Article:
The Aspen Institute’s Farrey said organizations might find that formal game play isn’t the best way to resume activities; coaches instead could run drills and practices in ways that maintain social distancing.

“Do we have to dive right back into games and tournaments? I don’t think we do,” he said. “Part of the problem is we’ve equated youth sports in this country to organized games. What kids mostly want out of the sports experience is to be with their teammates in some form and to have an opportunity to get better. They can get a lot of that from a thoughtfully structured practice.”

Many are counting on the crisis to spur some fundamental changes to the youth sports landscape — shuttering some smaller operations, upending the high-priced world of travel tournaments, heightening the focus on health and safety, and perhaps shifting the emphasis from high-end clubs to volunteer-based community organizations.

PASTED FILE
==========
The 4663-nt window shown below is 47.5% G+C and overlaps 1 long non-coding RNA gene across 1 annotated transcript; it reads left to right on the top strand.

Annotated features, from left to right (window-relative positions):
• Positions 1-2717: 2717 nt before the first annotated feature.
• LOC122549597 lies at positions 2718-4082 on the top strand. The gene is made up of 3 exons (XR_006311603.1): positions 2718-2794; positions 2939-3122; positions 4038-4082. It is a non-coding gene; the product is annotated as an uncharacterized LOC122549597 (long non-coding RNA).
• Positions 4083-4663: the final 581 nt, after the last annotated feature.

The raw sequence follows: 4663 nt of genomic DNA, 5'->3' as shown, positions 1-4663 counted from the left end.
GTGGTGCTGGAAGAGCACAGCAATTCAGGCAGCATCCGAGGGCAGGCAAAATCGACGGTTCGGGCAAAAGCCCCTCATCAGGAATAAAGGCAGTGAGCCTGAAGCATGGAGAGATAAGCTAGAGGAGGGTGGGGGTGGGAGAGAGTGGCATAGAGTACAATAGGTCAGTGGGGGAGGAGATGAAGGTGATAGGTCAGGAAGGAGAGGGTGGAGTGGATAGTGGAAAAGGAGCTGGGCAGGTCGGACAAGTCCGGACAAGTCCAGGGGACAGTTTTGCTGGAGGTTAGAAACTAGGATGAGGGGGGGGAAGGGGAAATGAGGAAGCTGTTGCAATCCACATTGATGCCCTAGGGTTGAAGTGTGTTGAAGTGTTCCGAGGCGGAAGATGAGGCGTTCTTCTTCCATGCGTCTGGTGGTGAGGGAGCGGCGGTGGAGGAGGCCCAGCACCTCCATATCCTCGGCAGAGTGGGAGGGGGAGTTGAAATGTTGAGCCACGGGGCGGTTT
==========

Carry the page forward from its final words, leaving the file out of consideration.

For now, even as leagues, camps and tournaments are racing to return to play, they’re still mired in varying degree of uncertainty. The AAU rescheduled its Junior National Volleyball Championships for July, hoping that parents, coaches and teams will feel more comfortable traveling to Orlando one month later.

“We’re trying to do what we feel is the right thing for kids and for our volunteers,” said Goudy, the AAU president. “It’s just seemed at times like no matter who you talk to, there are different stories being spread out there about the coronavirus itself and what states, counties and cities are doing. It’s been a challenge. But we’ll just keep trying to work with those people who are in the know because we’re not health experts. We know how to run events.”